This somewhat pessimistic outlook may stem from shortfalls in financial planning. The data revealed that, as compared to “informal planners,” adults who consider themselves “highly disciplined” or “disciplined” planners are significantly more likely to be happier before and during retirement and better equipped to manage unexpected situations.
The study showed that across all generations, Americans are uncomfortable with taking risk, and have gotten even more risk-averse since the height of the financial crisis. Compared with the fall of 2008, one third (32%) of Americans are less comfortable today taking risk with their finances; one fifth (20%) are less comfortable taking risks in their careers; and more than one fourth (28%) are less comfortable taking risks with their healthcare coverage.
The study dug further into exactly where Americans of all ages are receptive to taking risks in their lives, and found the following:
- Finances—79% prefer lower risk and more stable savings and investments vs. 21% who prefer taking calculated risks in the pursuit of higher returns.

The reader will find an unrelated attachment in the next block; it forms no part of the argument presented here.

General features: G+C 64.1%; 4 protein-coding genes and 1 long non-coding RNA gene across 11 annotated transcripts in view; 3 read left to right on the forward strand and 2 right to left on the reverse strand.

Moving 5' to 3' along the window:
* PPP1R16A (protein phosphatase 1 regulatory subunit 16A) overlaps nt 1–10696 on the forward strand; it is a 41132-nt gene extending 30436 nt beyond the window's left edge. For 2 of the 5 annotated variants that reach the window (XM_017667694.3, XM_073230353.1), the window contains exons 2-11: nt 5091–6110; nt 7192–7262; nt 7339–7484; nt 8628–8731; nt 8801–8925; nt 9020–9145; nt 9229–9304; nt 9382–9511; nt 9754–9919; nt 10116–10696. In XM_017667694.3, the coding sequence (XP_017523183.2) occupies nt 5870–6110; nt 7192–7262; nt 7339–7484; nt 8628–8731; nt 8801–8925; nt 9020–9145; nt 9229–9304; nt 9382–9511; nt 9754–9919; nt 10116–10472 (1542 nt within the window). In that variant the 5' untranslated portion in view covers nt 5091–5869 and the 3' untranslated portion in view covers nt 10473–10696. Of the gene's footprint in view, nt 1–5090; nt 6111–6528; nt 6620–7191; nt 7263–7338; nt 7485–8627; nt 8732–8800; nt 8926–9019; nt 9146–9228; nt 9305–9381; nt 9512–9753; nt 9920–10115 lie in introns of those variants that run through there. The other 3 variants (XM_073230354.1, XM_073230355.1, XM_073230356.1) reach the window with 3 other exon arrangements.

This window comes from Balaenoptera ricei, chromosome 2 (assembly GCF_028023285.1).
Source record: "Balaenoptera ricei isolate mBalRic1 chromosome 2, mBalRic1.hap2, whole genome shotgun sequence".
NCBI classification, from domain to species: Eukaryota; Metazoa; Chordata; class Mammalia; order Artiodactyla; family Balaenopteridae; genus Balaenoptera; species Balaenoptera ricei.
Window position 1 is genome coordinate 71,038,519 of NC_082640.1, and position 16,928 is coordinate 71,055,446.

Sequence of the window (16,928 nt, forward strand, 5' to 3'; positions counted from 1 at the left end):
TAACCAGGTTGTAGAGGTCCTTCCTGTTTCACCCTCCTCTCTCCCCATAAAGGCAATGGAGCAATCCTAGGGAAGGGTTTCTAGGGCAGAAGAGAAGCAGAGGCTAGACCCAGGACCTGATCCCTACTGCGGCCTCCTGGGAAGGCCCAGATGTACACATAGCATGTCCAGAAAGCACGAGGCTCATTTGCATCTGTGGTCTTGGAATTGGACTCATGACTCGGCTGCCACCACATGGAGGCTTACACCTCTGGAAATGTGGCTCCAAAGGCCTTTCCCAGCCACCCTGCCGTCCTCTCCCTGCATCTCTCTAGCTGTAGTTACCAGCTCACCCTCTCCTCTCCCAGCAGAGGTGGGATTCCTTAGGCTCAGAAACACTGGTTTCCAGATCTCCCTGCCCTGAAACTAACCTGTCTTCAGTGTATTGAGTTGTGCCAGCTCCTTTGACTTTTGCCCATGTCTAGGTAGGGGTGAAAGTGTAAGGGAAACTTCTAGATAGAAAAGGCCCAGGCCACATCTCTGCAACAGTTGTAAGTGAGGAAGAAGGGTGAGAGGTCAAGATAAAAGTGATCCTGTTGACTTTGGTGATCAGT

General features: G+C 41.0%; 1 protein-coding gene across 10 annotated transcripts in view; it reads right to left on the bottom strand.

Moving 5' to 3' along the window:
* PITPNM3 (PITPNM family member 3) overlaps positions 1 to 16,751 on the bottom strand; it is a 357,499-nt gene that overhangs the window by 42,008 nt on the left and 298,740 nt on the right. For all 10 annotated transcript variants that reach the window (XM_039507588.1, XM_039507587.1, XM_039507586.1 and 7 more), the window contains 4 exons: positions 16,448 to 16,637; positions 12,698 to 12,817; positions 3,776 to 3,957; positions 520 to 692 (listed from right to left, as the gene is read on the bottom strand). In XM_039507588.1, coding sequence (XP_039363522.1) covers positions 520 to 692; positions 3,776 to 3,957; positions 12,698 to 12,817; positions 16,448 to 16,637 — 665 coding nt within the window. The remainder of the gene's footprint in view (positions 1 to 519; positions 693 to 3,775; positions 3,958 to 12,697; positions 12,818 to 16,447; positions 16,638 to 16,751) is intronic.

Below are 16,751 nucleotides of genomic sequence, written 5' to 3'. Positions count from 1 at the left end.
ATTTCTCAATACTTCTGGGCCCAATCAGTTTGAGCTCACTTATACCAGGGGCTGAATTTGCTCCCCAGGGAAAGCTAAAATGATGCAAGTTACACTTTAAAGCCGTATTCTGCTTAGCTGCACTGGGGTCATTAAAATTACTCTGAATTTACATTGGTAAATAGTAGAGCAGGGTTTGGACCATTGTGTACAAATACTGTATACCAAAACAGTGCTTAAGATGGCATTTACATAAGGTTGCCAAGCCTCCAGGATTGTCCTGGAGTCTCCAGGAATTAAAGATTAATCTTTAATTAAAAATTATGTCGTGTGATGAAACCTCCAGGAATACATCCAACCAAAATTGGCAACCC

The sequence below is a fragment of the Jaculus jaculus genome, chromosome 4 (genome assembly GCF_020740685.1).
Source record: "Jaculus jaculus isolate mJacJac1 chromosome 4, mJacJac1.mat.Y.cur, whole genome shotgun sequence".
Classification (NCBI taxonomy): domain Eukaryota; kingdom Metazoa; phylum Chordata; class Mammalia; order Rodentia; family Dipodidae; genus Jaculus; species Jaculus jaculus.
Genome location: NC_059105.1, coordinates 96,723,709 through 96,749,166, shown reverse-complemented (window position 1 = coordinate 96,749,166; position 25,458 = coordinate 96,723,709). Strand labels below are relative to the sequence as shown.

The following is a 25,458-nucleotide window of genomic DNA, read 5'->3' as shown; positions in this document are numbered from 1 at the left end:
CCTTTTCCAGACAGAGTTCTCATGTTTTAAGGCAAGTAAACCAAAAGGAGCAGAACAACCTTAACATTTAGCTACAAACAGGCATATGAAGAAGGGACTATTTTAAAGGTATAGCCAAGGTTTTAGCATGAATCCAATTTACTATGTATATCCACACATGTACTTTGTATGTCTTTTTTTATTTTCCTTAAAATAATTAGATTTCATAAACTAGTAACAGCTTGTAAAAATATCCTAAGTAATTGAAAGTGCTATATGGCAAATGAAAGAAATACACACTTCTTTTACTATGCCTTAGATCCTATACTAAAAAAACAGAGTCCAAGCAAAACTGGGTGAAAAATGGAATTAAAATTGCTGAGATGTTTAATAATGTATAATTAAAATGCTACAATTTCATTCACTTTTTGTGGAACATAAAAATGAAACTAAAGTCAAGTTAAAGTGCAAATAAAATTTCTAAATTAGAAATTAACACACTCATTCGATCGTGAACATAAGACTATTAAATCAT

- Social Relationships—75% say they stick close to the friends they already have, not because they’re uninterested in forming new relationships, but specifically to avoid taking chances socially. Only one-fourth (25%) say “I put myself out there and take chances socially because I love the prospect of forming new friendships / relationships.”
- Career—70% prefer the consistency and stability of staying with one employer vs. 30% who welcome the risk of making a job/career change for the prospect of greater success/happiness.
- Home—81% prefer the stability and consistency of living in one place long-term, even if an opportunity to move could potentially result in career and/or financial growth. Only 19% say they prefer the adventure of starting over, and welcome the opportunity to move in order to experience something new and possibly better.
Eating and Driving—The Two Areas Where Americans Do Take Some Risk
While people are playing it safe with their money, careers, relationships and home lives, there are two parts of their lives where they are throwing some caution to the wind:
- Diet—Half (50%) say they are more inclined to live in the moment and enjoy foods that they know are not particularly good for them.
- Driving—More than four in ten (44%) tend to drive fast in order to get where they are going as quickly as possible
Looking across the full study findings, people follow some expected risk-taking patterns—the financial risk-takers are also more likely to be the social risk-takers. Interestingly, though, people who eat the right foods are more likely to feel financially secure; feel good about the economy and their financial situation; and have taken steps to address outliving their savings.